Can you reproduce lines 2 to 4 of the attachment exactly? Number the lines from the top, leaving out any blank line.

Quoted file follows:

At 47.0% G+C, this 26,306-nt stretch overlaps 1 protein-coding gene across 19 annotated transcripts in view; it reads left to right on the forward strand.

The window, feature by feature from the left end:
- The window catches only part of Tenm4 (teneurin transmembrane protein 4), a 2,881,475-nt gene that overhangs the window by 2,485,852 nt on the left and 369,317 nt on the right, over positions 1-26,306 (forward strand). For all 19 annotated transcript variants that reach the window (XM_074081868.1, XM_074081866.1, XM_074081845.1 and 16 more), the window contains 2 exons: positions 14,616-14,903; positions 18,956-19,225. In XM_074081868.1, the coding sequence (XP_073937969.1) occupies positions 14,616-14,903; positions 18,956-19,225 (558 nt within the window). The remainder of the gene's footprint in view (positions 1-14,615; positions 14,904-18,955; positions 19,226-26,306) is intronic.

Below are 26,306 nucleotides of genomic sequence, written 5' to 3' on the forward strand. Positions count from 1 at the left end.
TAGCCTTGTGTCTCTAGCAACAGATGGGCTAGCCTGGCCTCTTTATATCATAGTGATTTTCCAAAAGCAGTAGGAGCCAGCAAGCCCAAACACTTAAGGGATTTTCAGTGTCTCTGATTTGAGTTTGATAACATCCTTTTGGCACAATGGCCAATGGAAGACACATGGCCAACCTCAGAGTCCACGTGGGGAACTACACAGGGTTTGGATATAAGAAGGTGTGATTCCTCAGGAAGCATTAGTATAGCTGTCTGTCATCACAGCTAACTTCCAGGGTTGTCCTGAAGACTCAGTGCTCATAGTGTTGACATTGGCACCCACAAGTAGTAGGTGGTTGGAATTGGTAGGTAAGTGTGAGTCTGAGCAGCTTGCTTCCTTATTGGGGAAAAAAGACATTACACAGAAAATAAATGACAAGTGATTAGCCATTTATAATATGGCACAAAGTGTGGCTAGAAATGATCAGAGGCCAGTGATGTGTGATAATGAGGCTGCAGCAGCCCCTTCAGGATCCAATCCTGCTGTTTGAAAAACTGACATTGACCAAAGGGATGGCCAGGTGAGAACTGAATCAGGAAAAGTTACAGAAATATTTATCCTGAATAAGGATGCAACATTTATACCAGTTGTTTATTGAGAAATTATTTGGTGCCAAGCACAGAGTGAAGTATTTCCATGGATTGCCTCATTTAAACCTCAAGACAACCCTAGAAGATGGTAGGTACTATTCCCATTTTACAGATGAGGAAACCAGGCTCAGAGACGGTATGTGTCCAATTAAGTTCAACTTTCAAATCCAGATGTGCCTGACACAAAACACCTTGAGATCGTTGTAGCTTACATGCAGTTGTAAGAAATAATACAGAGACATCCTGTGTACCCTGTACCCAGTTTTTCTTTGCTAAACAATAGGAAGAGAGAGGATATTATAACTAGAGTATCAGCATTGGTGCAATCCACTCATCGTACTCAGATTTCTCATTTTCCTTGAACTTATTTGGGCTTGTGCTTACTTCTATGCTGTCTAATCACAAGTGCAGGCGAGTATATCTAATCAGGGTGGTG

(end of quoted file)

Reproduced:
The window, feature by feature from the left end:
- The window catches only part of Tenm4 (teneurin transmembrane protein 4), a 2,881,475-nt gene that overhangs the window by 2,485,852 nt on the left and 369,317 nt on the right, over positions 1-26,306 (forward strand). For all 19 annotated transcript variants that reach the window (XM_074081868.1, XM_074081866.1, XM_074081845.1 and 16 more), the window contains 2 exons: positions 14,616-14,903; positions 18,956-19,225. In XM_074081868.1, the coding sequence (XP_073937969.1) occupies positions 14,616-14,903; positions 18,956-19,225 (558 nt within the window). The remainder of the gene's footprint in view (positions 1-14,615; positions 14,904-18,955; positions 19,226-26,306) is intronic.

Below are 26,306 nucleotides of genomic sequence, written 5' to 3' on the forward strand. Positions count from 1 at the left end.